The first Dutch settlement was in the 1610s with the establishment of Fort Nassau, a trading post (factorij) south of modern-day Albany, with the purpose of exchanging European goods for beaver pelts. Fort Nassau was later replaced by Fort Orange. During the rest of the 1600s, the Hudson Valley formed the heart of the New Netherland colony operations, with the New Amsterdam settlement on Manhattan serving as a post for supplies and defense of the upriver operations.

During the French and Indian War in the 1750s, the northern end of the valley became the bulwark of the British defense against French invasion from Canada via Lake Champlain.

The valley became one of the major regions of conflict during the American Revolution. Part of the early strategy of the British was to sever the colonies in two by maintaining control of the river. In the early 1800s, popularized by the stories of Washington Irving, the Hudson Valley gained a reputation as a somewhat gothic region inhabited by the remnants of the early days of the Dutch colonization of New York (see, e.g., The Legend of Sleepy Hollow).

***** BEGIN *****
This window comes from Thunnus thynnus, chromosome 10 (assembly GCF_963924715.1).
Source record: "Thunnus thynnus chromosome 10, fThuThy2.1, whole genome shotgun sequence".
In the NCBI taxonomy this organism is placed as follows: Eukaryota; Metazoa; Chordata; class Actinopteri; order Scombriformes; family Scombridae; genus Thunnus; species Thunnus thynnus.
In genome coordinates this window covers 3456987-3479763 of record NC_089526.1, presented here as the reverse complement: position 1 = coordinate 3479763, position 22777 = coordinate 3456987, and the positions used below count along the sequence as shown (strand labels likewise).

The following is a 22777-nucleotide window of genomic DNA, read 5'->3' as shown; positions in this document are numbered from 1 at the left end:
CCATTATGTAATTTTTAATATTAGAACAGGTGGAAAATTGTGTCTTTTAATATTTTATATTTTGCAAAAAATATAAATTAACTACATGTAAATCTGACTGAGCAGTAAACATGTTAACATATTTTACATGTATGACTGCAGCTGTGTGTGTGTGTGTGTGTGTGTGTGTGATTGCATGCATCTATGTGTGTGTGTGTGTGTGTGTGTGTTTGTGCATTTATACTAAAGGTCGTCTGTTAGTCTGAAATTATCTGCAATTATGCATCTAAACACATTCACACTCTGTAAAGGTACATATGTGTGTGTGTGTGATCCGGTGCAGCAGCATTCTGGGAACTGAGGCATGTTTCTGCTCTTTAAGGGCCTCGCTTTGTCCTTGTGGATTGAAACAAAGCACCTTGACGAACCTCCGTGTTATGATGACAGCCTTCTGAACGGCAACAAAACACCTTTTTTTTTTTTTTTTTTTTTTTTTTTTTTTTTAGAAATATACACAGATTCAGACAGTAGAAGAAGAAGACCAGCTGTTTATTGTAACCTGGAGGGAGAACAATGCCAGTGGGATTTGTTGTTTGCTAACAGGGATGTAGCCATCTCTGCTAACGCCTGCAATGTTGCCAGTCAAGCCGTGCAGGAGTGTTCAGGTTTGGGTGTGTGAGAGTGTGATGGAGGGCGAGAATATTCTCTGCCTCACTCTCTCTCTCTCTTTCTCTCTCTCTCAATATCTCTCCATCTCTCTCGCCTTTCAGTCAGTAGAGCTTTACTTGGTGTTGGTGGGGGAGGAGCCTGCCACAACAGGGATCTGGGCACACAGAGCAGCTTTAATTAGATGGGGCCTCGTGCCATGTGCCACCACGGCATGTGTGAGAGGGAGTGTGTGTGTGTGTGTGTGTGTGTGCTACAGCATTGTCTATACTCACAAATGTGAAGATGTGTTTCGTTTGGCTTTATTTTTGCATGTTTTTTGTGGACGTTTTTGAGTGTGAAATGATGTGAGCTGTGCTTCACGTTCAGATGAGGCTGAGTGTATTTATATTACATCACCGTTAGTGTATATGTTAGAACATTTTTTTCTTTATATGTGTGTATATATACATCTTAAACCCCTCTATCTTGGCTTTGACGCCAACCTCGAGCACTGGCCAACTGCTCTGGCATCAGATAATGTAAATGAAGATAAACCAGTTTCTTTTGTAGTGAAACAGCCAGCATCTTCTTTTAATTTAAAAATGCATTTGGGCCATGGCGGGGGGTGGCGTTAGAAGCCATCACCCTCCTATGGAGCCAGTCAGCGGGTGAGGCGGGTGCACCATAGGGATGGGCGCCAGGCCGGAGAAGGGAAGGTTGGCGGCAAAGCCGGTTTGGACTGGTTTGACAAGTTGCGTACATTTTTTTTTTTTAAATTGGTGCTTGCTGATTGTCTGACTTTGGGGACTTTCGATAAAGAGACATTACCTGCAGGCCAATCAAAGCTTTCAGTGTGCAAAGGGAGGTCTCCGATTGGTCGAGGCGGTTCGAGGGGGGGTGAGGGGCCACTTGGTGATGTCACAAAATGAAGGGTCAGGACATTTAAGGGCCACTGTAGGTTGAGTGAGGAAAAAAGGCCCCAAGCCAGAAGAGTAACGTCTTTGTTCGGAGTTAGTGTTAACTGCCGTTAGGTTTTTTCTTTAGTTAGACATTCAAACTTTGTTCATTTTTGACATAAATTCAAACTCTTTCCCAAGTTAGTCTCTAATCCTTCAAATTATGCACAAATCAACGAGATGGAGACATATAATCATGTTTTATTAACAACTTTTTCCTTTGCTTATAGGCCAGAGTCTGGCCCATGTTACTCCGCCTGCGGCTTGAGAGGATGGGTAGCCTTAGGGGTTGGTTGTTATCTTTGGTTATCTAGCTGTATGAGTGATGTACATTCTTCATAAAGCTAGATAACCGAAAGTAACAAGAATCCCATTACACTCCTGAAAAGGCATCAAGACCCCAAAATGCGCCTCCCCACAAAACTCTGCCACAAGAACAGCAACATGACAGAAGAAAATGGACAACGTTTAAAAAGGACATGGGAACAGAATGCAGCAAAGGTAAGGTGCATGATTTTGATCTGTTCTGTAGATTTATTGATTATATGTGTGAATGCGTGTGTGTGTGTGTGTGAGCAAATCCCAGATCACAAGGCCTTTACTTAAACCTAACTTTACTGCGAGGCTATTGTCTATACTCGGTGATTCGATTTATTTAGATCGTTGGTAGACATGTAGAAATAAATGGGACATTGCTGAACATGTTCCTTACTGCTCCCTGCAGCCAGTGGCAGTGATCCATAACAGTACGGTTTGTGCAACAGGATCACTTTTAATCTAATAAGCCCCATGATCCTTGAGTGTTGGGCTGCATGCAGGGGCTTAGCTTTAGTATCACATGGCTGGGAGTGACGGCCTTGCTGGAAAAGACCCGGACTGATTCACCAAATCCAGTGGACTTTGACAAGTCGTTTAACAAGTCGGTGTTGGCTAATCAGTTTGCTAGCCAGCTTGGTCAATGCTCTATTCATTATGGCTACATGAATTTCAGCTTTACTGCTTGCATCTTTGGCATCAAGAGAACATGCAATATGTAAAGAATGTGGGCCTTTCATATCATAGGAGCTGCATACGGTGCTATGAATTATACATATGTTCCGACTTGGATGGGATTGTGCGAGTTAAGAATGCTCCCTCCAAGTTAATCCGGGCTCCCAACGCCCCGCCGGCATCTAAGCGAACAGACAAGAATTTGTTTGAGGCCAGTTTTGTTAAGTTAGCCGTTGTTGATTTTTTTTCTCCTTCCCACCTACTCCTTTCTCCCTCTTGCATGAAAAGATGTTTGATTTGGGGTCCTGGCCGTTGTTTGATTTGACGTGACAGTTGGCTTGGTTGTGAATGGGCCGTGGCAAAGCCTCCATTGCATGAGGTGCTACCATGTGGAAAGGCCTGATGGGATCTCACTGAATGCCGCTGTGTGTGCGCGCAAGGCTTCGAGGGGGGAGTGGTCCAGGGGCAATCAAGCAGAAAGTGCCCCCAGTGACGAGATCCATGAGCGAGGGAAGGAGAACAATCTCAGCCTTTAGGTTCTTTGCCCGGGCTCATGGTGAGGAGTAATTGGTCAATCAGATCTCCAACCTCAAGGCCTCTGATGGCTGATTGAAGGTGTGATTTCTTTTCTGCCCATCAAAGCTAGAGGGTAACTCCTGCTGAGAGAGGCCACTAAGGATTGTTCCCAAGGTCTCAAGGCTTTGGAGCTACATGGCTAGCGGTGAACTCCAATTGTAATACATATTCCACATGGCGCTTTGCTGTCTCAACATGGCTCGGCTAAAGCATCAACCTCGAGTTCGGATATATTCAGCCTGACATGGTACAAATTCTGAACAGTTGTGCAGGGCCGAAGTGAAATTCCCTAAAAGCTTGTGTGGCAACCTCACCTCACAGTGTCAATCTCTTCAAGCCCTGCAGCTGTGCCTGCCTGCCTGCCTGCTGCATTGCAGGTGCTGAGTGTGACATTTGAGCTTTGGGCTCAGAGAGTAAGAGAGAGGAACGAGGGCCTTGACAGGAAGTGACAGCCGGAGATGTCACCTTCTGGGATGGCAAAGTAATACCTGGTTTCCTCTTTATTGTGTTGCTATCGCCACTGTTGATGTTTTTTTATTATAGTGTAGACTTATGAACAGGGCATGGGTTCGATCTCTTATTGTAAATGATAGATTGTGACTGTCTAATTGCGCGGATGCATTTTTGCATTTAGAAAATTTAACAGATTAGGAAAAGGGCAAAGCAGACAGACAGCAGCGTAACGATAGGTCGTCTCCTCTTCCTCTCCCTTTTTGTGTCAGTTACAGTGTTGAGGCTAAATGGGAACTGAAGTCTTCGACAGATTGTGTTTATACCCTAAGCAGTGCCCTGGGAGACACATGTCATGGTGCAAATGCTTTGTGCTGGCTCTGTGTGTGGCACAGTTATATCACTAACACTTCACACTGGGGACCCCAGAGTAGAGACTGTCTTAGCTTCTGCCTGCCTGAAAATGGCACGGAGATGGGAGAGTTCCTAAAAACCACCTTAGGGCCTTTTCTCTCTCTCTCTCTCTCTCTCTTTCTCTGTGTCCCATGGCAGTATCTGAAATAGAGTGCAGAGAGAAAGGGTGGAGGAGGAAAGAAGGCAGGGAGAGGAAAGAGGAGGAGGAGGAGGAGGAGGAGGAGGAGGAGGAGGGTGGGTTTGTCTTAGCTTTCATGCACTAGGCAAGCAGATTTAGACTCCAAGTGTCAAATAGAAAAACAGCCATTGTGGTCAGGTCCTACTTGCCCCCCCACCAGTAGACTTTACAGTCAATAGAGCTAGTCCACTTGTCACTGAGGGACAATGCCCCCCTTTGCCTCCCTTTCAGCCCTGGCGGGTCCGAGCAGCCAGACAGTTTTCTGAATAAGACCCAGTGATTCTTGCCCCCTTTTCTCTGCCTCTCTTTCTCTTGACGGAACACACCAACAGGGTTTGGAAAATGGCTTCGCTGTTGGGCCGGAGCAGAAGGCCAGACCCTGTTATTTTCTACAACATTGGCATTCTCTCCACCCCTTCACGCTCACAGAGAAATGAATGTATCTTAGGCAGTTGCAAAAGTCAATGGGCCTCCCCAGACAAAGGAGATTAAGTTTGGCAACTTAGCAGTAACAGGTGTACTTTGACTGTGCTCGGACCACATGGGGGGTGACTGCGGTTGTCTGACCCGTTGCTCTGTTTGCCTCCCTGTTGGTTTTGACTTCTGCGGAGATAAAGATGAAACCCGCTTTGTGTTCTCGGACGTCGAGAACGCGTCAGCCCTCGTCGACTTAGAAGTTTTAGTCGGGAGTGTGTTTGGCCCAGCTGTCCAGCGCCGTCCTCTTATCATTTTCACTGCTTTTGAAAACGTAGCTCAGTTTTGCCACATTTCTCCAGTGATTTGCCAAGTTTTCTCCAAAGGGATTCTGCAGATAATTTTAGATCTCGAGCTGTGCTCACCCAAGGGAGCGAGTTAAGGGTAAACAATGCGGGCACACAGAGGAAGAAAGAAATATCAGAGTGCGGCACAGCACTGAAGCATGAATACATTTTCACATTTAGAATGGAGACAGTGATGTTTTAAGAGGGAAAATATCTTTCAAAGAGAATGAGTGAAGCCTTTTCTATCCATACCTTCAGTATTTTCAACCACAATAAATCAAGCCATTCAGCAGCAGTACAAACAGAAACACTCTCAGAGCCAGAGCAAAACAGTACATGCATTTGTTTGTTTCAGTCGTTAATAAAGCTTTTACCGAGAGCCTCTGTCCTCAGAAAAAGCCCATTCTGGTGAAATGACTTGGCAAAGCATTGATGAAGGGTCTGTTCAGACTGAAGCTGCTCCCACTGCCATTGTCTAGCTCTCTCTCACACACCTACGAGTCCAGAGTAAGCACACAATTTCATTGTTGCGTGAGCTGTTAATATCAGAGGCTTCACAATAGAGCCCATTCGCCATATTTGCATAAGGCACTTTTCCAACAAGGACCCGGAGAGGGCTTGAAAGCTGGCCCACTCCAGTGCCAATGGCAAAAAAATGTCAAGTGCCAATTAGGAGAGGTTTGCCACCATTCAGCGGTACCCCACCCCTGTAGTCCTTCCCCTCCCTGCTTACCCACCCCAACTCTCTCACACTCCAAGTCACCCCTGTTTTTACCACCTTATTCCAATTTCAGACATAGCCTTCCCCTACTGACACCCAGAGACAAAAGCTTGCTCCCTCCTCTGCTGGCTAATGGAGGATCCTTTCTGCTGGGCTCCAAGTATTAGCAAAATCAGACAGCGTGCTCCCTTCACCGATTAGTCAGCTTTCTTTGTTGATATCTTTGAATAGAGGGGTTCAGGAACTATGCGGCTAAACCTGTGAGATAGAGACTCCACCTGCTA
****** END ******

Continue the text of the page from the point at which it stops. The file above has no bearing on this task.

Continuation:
Following the building of the Erie Canal, the area became an important industrial center. The canal opened the Hudson Valley and New York City to commerce with the Midwest and Great Lakes regions. However, in the mid 20th century, many of the industrial towns went into decline.

The Hudson Valley also was the location of the estates of many wealthy New York industrialists, such as John D. Rockefeller and Frederick William Vanderbilt, and of old-moneyed tycoons such as Franklin Roosevelt, who was a descendant of one of the early Dutch families in the region.
The area is associated with the Hudson River School, a group of American Romantic painters who worked from about 1830 to 1870.

The natural beauty of the Hudson Valley has earned the Hudson River the nickname "America's Rhine," a comparison to the famous 40 mile (65 km) stretch of Germany's Rhine River valley between the cities of Bingen and Koblenz. A similar 30-mile (48 km) stretch of the east bank in Dutchess and Columbia counties has been designated a National Historic Landmark.

The image at the beginning of this blog was made at the top of Kaaterskill Falls.